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Adaptive Behavior Assessment System – Third Edition (ABAS-3)

The Adaptive Behavior Assessment System – Third Edition (ABAS-III; Harrison & Oakland, 2015) uses a behavior rating format to assess adaptive behavior and related skills for individuals from 0 through 89 years of age. Information on children may be provided by parents and/or teachers; information on adults may be provided by significant others, care providers, supervisors, and/or the client him/herself.

Overview

ABAS-III scores help describe a person’s general adaptive behavior as well as his or her functioning in 11 related adaptive skill areas: communication, community use, functional academics, school/home living, health and safety, leisure, self-care, self-direction, social, work (for older adolescents and adults), and motor. These areas encompass the practical, everyday skills required to function and meet environmental demands, including those needed to effectively and independently care for oneself and interact with others.

The ABAS-III groups adaptive skills into three broad domains: conceptual, social, and practical. The conceptual domain includes the skill areas of communication, functional academics, self- direction, and health and safety. The social domain includes social and leisure skill areas. Finally, the practical domain includes the skill areas of self-care, home living, community use, health and safety, and work. The motor skills area is required for ages 0 through 5, and supplemental for ages 5 through 89.

The ABAS-III provides a general adaptive composite score; the composite scores for the conceptual, social, and practical domains; and scaled scores for the 11 skill areas. There are five rating report forms, which can be completed by parents, family members, teachers, daycare staff, supervisors, counselors, or others familiar with the daily activities of the individual being evaluated. In addition, the adult form can be completed as a self-report, or can be rated by others. All forms are available in Spanish.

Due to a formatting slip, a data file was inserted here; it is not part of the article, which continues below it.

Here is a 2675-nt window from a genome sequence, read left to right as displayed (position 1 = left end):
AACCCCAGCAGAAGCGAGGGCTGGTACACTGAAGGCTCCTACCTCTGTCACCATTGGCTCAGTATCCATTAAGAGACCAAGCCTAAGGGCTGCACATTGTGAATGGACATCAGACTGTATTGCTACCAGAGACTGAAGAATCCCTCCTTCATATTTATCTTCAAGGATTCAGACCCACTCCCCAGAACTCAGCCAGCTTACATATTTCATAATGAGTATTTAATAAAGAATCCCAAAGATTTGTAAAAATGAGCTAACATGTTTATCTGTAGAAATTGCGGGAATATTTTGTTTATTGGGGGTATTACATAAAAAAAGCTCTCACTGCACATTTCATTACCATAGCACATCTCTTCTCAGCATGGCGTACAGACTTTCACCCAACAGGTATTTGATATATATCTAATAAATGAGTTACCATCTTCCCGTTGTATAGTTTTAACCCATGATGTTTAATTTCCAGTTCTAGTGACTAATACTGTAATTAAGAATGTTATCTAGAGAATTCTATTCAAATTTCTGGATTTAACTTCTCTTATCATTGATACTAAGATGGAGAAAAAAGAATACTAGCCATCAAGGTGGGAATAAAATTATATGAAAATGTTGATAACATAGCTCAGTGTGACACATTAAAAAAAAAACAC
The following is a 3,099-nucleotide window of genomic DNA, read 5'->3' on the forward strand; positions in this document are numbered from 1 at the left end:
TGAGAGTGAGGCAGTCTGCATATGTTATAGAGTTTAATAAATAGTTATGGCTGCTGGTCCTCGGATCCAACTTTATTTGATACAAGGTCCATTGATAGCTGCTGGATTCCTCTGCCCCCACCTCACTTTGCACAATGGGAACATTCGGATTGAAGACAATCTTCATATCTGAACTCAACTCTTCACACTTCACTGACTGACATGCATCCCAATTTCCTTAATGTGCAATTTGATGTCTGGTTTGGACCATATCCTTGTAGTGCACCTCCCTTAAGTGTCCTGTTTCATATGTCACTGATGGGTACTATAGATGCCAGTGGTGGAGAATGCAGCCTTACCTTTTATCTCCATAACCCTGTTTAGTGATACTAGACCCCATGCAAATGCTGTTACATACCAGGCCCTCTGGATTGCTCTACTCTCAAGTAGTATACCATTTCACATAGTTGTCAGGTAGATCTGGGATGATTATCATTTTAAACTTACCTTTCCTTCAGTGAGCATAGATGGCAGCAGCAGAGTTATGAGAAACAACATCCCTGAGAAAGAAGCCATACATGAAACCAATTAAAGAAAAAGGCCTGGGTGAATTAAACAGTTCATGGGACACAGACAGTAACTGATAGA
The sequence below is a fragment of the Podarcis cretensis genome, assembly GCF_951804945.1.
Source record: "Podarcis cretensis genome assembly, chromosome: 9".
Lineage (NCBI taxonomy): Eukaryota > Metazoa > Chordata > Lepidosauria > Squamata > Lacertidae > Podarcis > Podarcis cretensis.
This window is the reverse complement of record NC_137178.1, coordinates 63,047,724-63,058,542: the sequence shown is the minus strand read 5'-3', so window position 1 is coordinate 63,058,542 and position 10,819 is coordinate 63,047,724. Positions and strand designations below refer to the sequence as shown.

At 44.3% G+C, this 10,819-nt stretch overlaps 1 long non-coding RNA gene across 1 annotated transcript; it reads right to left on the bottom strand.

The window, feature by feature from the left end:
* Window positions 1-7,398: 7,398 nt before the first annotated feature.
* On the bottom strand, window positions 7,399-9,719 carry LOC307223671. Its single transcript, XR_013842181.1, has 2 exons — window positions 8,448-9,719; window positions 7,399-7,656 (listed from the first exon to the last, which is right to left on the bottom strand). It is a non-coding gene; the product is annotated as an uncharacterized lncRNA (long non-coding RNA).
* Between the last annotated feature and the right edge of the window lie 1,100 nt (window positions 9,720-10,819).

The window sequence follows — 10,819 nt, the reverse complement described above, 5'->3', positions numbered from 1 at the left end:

The ABAS-III can be used to develop treatment plans and training goals, document and monitor progress over time, determine eligibility for services such as Social Security disability benefits, and evaluate ability to live and work independently. The results of this assessment may contribute to research and program evaluation.

Summary

Author (yr) Age Range (yrs) Method of Administration/Format Approx. Time to Administer Subscales
Adaptive Behavior Assessment System – Third Edition (ABAS-III) Harrison & Oakland (2015) Birth - 89

Individually administered, norm-referenced assessment of adaptive behavior.

5 forms: parent/primary caregiver (0–5 yrs.); parent (5–21 yrs); teacher/daycare provider (2–5 yrs.); teacher (5–21 yrs.); adult (16–89 yrs.).

Eleven skill areas with three adaptive domains.

Yields composite scores, skills profile, analysis of strengths and weaknesses,

standard scores, confidence intervals for standard scores, percentile ranks. All scores can be categorized descriptively.
20 min.

General Adaptive Composite; Adaptive Domains – Conceptual (Communication, Functional Academics, Self- Direction, Composite); Social (Leisure, Social, Composite); Practical (Community Use, Home Living, Health and Safety, Self-care, Work, Composite); Motor

Availability: Western Psychological Services, http://bit.ly/1EVDUQ9

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